A number of lessons should be drawn from yesterday's verdict of an Old Bailey jury that Abu Hamza al-Masri is guilty of inciting murder and stirring up racial hatred. An obvious lesson is for the Government. In the wake of the July 7 bombings, the Prime Minister's knee-jerk reaction was to introduce new laws to outlaw the "glorification" of terrorism and to close down radical Islamic groups. This would have been a dangerous curb on the right to freedom of expression, and also - as yesterday's conviction has demonstrated - quite unnecessary. Hamza was prosecuted under existing legislation. Those fanatical preachers who truly present a threat to public safety can be brought to account under the laws we already have.
There is a wider lesson too. The impression generated by the extensive coverage given to Hamza's rants by the populist press has been that he is somehow the authentic voice of Islam in Britain. But what the reaction to yesterday's verdict demonstrates is just how unrepresentative are figures such as Hamza. There were no cries of support for him from mainstream Islamic organisations; the Muslim Council of Britain has long called for Hamza, and others like him, to be silenced by the law. There were no popular demonstrations in his name either.
We should also bear in mind that the Muslim Council wasted little time in denouncing last week's offensive London demonstration by a small number of extremists against the Danish cartoons of Mohamed. The council is now planning its own demonstration in Trafalgar Square on Saturday. This will be a welcome attempt to reassert the non-violent face of British Islam.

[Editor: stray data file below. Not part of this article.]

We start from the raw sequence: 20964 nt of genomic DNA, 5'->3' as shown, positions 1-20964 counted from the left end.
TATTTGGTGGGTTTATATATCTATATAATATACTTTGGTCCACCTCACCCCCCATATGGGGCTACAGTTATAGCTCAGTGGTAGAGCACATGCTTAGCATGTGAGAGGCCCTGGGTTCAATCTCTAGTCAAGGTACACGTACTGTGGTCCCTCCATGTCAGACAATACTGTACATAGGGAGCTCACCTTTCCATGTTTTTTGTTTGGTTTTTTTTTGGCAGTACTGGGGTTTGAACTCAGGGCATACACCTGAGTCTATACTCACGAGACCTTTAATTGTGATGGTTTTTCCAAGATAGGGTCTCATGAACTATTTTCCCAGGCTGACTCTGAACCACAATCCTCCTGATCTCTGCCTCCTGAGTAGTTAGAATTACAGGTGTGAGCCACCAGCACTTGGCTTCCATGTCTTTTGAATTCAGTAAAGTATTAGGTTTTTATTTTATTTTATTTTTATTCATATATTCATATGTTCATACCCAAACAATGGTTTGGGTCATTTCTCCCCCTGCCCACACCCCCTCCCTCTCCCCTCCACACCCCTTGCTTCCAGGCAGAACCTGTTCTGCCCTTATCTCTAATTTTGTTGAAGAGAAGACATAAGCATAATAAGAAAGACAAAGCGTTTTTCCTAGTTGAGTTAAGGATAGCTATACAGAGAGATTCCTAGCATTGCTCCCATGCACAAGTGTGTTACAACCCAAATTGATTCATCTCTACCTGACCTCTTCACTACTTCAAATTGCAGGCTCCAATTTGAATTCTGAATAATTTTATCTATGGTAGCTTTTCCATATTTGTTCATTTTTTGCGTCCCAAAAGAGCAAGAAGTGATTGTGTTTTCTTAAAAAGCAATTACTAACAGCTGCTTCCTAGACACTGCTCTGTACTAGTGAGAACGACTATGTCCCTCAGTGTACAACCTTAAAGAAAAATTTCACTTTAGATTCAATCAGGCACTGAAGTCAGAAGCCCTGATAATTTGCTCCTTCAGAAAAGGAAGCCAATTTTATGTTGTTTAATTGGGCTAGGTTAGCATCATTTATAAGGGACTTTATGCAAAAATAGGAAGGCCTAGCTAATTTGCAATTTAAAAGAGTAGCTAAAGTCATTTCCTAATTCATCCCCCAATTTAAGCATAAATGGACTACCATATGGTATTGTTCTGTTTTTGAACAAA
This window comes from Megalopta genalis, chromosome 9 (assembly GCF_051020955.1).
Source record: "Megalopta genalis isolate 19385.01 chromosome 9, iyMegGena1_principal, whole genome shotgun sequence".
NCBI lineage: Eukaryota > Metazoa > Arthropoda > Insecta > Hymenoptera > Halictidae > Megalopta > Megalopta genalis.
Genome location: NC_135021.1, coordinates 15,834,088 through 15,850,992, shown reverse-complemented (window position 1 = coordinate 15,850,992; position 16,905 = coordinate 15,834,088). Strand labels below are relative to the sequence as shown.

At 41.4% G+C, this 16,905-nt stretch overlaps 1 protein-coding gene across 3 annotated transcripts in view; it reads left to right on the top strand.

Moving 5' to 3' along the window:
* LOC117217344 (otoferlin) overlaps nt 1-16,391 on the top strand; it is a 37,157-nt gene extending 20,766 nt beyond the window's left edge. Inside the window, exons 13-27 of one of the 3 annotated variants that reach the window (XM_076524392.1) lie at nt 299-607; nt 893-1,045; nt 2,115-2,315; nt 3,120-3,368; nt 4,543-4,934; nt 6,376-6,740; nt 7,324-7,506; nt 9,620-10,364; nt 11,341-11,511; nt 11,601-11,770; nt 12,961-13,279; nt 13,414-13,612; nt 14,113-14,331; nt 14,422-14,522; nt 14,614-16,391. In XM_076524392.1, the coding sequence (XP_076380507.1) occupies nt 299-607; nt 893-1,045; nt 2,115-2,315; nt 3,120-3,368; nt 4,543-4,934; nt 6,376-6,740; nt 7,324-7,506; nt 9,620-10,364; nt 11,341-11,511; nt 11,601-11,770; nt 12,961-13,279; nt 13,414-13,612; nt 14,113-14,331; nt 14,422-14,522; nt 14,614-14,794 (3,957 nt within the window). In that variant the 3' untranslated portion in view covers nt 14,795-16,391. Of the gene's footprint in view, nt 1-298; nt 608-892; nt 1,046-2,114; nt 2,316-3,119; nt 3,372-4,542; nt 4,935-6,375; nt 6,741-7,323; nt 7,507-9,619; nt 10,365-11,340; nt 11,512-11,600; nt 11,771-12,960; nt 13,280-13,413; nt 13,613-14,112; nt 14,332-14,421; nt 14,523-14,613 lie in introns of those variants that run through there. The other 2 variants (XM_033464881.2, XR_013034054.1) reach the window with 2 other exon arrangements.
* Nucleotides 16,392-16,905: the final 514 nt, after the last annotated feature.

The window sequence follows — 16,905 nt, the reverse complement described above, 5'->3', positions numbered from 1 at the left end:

Extremists such as Hamza who are given so much free publicity by our media have no real hold over Britain's 1.6 million Muslim population. All but a tiny number of British Muslims desire only to practise their religion in peace and in a spirit of mutual toleration. They are a valued and economically essential part of our national life.
The antipathy that the cartoon controversy has generated between Muslims and politicians around Europe is unsettling. That it has not been replicated here in Britain to the same extent may be partly a result of the decision of British newspapers not to publish the offending cartoons, but is also partly because the Muslim community here feels less excluded than do Muslim communities on the continent. We should take heart from that.
These are violent and disorientating times. But provided we recognise that British Muslims are friends - rather than our enemies - our society will ultimately emerge into brighter days.Reuse content